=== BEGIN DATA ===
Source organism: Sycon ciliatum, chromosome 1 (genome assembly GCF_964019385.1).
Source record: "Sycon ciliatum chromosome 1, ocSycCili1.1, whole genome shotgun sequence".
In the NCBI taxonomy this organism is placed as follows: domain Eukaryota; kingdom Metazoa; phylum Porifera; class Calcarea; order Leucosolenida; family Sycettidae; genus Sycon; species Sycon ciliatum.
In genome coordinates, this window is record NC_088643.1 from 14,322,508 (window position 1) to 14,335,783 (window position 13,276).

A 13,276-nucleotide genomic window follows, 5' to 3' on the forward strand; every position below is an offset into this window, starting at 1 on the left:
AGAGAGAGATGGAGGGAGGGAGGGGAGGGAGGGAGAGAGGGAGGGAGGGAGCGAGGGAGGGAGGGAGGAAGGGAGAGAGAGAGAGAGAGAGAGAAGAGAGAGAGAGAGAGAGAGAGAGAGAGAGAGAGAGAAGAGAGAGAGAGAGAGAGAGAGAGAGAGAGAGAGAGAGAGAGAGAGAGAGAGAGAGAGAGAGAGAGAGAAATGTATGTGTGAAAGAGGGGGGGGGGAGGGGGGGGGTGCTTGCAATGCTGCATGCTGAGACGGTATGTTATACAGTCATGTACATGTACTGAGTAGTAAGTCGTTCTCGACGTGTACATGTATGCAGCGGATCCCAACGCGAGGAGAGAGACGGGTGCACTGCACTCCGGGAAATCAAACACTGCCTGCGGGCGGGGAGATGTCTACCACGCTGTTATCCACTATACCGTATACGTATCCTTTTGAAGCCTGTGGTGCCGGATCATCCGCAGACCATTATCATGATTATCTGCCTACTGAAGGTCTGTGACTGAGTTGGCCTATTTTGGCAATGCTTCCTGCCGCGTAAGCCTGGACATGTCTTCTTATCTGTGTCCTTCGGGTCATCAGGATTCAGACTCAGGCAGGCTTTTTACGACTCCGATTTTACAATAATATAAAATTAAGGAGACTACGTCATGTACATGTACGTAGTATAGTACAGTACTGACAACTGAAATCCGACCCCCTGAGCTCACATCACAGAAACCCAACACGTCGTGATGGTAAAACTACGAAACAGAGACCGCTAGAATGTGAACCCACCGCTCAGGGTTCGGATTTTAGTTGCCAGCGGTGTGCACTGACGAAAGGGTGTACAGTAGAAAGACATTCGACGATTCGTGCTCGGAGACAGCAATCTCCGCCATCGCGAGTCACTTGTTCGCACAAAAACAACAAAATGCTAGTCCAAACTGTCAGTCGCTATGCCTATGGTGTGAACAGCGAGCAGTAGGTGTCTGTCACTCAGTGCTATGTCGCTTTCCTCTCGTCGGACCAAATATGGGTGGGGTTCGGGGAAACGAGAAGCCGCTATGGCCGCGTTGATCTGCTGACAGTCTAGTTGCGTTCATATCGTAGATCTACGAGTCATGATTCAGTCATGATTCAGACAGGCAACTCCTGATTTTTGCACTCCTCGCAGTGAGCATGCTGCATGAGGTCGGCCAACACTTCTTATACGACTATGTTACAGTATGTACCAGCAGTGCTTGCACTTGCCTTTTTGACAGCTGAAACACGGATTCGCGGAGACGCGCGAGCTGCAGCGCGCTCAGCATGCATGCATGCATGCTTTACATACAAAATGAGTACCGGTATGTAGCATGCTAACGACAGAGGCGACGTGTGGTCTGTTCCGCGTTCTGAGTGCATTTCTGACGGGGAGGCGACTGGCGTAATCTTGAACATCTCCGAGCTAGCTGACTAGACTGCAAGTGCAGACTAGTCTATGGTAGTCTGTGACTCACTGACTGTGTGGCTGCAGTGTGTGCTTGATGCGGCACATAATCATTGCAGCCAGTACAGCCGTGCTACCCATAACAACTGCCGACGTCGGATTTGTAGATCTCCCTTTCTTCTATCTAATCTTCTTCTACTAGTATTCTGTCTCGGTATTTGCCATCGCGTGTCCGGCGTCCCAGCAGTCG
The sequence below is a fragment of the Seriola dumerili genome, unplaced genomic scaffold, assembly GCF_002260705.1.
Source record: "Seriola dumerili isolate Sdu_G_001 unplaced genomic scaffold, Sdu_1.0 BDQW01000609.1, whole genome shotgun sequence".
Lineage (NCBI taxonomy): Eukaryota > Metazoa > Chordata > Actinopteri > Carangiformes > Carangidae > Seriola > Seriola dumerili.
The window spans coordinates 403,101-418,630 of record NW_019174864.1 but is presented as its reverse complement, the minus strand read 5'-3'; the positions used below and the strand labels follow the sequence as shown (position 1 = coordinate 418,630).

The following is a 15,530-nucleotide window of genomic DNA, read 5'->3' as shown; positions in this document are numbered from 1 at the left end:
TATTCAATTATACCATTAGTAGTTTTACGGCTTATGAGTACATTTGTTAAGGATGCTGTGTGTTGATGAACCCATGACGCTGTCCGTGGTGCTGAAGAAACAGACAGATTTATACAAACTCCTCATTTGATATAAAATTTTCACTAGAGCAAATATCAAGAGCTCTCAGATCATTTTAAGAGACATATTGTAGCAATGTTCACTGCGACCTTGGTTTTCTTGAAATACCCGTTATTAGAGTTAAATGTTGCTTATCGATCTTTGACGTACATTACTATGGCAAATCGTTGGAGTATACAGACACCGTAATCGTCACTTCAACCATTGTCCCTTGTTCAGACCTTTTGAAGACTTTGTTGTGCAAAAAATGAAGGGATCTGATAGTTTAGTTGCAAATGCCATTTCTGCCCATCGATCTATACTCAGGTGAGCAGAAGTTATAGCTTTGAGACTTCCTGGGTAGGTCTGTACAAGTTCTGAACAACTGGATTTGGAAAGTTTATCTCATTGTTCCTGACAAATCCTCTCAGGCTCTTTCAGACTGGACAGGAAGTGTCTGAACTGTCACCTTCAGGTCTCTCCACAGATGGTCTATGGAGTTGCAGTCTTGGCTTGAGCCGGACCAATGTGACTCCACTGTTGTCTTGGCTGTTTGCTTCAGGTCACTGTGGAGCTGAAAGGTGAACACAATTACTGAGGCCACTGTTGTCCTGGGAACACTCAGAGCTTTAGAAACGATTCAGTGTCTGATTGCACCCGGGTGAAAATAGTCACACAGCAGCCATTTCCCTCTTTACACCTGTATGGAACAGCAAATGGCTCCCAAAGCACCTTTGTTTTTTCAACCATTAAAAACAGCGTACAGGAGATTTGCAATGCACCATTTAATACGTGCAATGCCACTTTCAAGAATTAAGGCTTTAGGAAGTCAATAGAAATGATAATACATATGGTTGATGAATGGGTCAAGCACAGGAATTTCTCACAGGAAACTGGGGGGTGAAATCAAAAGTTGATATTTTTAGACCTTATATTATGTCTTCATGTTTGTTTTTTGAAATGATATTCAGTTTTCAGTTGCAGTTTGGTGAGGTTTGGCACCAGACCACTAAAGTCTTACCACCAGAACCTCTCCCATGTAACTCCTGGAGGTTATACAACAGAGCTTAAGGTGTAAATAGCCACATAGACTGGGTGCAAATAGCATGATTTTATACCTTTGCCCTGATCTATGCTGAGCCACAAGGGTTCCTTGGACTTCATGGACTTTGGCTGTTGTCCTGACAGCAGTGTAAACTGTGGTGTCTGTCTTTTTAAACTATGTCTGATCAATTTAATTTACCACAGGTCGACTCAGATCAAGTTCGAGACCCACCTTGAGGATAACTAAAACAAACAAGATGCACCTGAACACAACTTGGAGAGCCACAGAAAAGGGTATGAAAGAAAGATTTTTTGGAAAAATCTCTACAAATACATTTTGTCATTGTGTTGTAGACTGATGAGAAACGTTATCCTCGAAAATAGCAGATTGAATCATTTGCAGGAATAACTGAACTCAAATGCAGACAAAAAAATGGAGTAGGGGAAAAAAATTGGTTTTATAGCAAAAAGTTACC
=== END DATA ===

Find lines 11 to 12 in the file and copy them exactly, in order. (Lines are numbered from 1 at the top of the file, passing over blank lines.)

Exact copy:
The following is a 15,530-nucleotide window of genomic DNA, read 5'->3' as shown; positions in this document are numbered from 1 at the left end:
TATTCAATTATACCATTAGTAGTTTTACGGCTTATGAGTACATTTGTTAAGGATGCTGTGTGTTGATGAACCCATGACGCTGTCCGTGGTGCTGAAGAAACAGACAGATTTATACAAACTCCTCATTTGATATAAAATTTTCACTAGAGCAAATATCAAGAGCTCTCAGATCATTTTAAGAGACATATTGTAGCAATGTTCACTGCGACCTTGGTTTTCTTGAAATACCCGTTATTAGAGTTAAATGTTGCTTATCGATCTTTGACGTACATTACTATGGCAAATCGTTGGAGTATACAGACACCGTAATCGTCACTTCAACCATTGTCCCTTGTTCAGACCTTTTGAAGACTTTGTTGTGCAAAAAATGAAGGGATCTGATAGTTTAGTTGCAAATGCCATTTCTGCCCATCGATCTATACTCAGGTGAGCAGAAGTTATAGCTTTGAGACTTCCTGGGTAGGTCTGTACAAGTTCTGAACAACTGGATTTGGAAAGTTTATCTCATTGTTCCTGACAAATCCTCTCAGGCTCTTTCAGACTGGACAGGAAGTGTCTGAACTGTCACCTTCAGGTCTCTCCACAGATGGTCTATGGAGTTGCAGTCTTGGCTTGAGCCGGACCAATGTGACTCCACTGTTGTCTTGGCTGTTTGCTTCAGGTCACTGTGGAGCTGAAAGGTGAACACAATTACTGAGGCCACTGTTGTCCTGGGAACACTCAGAGCTTTAGAAACGATTCAGTGTCTGATTGCACCCGGGTGAAAATAGTCACACAGCAGCCATTTCCCTCTTTACACCTGTATGGAACAGCAAATGGCTCCCAAAGCACCTTTGTTTTTTCAACCATTAAAAACAGCGTACAGGAGATTTGCAATGCACCATTTAATACGTGCAATGCCACTTTCAAGAATTAAGGCTTTAGGAAGTCAATAGAAATGATAATACATATGGTTGATGAATGGGTCAAGCACAGGAATTTCTCACAGGAAACTGGGGGGTGAAATCAAAAGTTGATATTTTTAGACCTTATATTATGTCTTCATGTTTGTTTTTTGAAATGATATTCAGTTTTCAGTTGCAGTTTGGTGAGGTTTGGCACCAGACCACTAAAGTCTTACCACCAGAACCTCTCCCATGTAACTCCTGGAGGTTATACAACAGAGCTTAAGGTGTAAATAGCCACATAGACTGGGTGCAAATAGCATGATTTTATACCTTTGCCCTGATCTATGCTGAGCCACAAGGGTTCCTTGGACTTCATGGACTTTGGCTGTTGTCCTGACAGCAGTGTAAACTGTGGTGTCTGTCTTTTTAAACTATGTCTGATCAATTTAATTTACCACAGGTCGACTCAGATCAAGTTCGAGACCCACCTTGAGGATAACTAAAACAAACAAGATGCACCTGAACACAACTTGGAGAGCCACAGAAAAGGGTATGAAAGAAAGATTTTTTGGAAAAATCTCTACAAATACATTTTGTCATTGTGTTGTAGACTGATGAGAAACGTTATCCTCGAAAATAGCAGATTGAATCATTTGCAGGAATAACTGAACTCAAATGCAGACAAAAAAATGGAGTAGGGGAAAAAAATTGGTTTTATAGCAAAAAGTTACC